Shirley Mason was the psychiatric patient whose life was portrayed in the 1973 book Sybil. The book and subsequent film caused an enormous spike in reported cases of multiple personality disorder. Mason later admitted she had faked her multiple personalities.
Martha Washington. She brought great wealth to her second marriage with Washington, which enabled him to buy much land and many slaves to add to his personal estate. She also brought nearly 100 "dower slaves". After Washington died, he freed almost all of his slaves. He couldn't legally free Martha's slaves, and they weren't freed until her death 2 years later.
Rosemary Kennedy. Received a lobotomy at age 23 for supposed mood swings and stormy personality. After the surgery Rosemary was reduced to an infantile mentality that left her incontinent and staring blankly at walls for hours. Her verbal skills were reduced to unintelligible babble. In 1949, Rosemary moved to an institution and was visited on regular occasions by her sister Eunice Kennedy Shriver.
At first glance this could be any normal photograph of girls together on a sofa, but the one on the left is dead. Her sister has been dressed in an identical dress and asked to cosy up to the dead girl. She actually looks reasonably comfortable with the situation – after all, it’s just her sister. You can see that a book has been used to prop up the dead girl. Such a sad photo..
Alexander Graham Bell (1847-1922), inventor of the telephone. Bell would have been known to history simply as Alexander Bell, but he was highly jealous of his brothers’ middle names and asked for and received one for his 11th birthday. His interest in acoustics developed during his childhood through his experiences with his deaf mother, influencing his later work with the deaf and experimentation with sound.
Charles Schulz (1922-2000). The inspiration for Snoopy was the Schulz's insane black and white pup, Spike. The "hunting dog" scoured for pins, tacks and razor blades and was generally uncontrollable. In fact, Spike would often race away from the house anytime a door was cracked open, and it was only his love for going on car rides that brought him back. Any time Spike made an escape, Charles would have to run and start honking his father's car horn repeatedly to lure the dog back home.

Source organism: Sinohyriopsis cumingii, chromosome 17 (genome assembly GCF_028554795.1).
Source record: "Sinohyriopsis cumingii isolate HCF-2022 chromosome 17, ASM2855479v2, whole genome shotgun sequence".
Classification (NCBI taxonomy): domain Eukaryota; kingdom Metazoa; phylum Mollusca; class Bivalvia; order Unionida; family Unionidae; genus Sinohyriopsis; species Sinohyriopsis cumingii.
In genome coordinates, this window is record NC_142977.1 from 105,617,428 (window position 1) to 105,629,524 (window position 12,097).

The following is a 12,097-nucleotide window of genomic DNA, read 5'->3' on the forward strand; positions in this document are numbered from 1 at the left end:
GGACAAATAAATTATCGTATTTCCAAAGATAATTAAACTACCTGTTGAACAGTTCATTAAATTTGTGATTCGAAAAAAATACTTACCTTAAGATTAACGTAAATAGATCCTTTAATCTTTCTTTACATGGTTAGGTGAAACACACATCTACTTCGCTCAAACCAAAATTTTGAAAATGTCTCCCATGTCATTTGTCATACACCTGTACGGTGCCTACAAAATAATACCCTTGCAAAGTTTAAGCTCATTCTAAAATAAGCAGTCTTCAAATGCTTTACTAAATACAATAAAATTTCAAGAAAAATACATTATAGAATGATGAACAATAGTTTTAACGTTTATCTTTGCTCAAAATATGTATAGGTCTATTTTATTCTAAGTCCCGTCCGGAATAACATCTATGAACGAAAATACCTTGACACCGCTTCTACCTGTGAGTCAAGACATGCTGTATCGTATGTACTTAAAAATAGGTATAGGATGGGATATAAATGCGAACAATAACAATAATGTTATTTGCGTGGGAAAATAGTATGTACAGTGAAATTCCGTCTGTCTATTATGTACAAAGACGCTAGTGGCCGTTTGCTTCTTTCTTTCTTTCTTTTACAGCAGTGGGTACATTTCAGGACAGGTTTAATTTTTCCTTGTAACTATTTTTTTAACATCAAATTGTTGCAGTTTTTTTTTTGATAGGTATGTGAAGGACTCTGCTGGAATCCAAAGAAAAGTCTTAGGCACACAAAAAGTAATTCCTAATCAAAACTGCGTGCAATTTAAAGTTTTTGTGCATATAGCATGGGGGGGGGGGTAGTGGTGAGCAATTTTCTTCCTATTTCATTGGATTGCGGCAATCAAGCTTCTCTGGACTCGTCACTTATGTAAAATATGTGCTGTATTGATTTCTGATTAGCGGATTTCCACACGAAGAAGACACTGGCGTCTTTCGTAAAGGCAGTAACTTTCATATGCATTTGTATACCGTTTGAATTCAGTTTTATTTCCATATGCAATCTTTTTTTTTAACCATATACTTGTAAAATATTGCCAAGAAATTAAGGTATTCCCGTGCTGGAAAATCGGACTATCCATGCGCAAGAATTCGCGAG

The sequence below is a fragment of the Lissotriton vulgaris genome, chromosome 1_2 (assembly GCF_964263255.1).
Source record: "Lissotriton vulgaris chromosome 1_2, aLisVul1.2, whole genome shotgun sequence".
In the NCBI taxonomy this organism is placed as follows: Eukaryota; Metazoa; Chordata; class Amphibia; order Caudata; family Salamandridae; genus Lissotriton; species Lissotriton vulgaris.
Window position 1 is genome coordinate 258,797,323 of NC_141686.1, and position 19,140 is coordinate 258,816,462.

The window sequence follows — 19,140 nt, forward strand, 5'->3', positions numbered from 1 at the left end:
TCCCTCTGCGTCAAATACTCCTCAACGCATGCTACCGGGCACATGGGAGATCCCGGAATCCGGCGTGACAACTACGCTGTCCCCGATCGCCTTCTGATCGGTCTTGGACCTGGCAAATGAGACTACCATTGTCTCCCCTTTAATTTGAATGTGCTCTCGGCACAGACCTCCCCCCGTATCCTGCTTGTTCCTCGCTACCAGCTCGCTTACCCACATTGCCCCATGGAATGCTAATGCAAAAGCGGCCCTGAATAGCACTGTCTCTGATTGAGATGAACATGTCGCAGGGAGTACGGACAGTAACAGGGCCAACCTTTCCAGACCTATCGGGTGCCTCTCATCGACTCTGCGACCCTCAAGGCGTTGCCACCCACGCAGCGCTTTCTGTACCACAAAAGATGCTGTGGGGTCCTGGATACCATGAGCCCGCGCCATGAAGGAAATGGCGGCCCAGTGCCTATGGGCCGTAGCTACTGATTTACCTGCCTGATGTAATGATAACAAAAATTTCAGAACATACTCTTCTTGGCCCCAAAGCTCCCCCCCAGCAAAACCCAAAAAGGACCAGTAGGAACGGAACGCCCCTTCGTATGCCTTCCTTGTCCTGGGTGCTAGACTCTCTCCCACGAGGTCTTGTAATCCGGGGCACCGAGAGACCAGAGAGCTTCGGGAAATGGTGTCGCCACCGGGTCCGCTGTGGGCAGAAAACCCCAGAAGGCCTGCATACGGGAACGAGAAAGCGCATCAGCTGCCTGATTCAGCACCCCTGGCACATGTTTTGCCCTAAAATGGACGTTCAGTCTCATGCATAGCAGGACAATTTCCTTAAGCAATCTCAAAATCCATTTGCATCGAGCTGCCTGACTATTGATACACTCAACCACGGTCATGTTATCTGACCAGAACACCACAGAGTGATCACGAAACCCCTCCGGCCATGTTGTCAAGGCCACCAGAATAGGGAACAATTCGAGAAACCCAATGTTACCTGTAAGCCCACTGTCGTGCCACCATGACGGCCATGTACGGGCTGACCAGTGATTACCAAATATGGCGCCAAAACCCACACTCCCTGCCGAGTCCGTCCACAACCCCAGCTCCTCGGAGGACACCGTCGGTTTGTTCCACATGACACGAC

In 1966, David Reimer's circumcision was botched and he lost his penis to burns. Psychologist John Money suggested that David be given a sex change, his parents agreed. Money then used David to prove that gender identity was not inborn, but determined by upbringing. David was renamed Brenda and surgically altered to have a vagina. Brenda acted like a boy throughout childhood. At 14, Brenda was told the truth, and decided to go back to being David. He committed suicide at the age of 38.
James Barry was a woman who lived her life disguised as man in order to study and practice medicine. Admitted to Edinburgh University in 1809. After graduation, she was assigned to various British colonies and noted for "his" care struggle to improve the standard of life of patients. Among her many achievements she was the first British surgeon to perform a successful C-section.
Richard “The Iceman” Kuklinski is one of the most prolific contract killers ever to have worked for the Mafia. Having taken his first life when was just 13, he claimed to have personally committed as many as 250 murders.
On Sept. 24, 1944, 1st Lt. Mary Louise Hawkins was evacuating 24 patients from the fighting at Palau to Guadalcanal when the C-47 ran low on fuel. The pilot made a forced landing in a small clearing on Bellona Island. During the landing, a piece of metal severed the trachea of one patient. Hawkins kept the man's throat clear of blood with makeshift tubing until aid arrived 19 hours later. All of her patients survived. Hawkins received the Distinguished Flying Cross for her bravery.
"The photo of Lincoln lying in an open coffin is the only one that exists. It was taken by photographer Jeremiah Gurney, Jr., on April 24, 1865, as the president’s body lay in state in City Hall in New York. It was immediately confiscated by Secretary of War Edwin Stanton (1814-1869) and was hidden away for 87 years until it was discovered in the Illinois State Historical Library in 1952, by then 15-year-old Ronald Rietveld, who was researching the papers of Lincoln’s personal secretaries."
African-American inventor Elijah the Real McCoy was born in Canada on May 2, 1844, the son of escaped slaves. During his life time McCoy received 57 patents for devices which improved versions of his automatic lubrication process. The high quality of McCoy's inventions gained such notoriety that the phrase "the Real McCoy" was coined to distinguish his inventions from cheap imitations.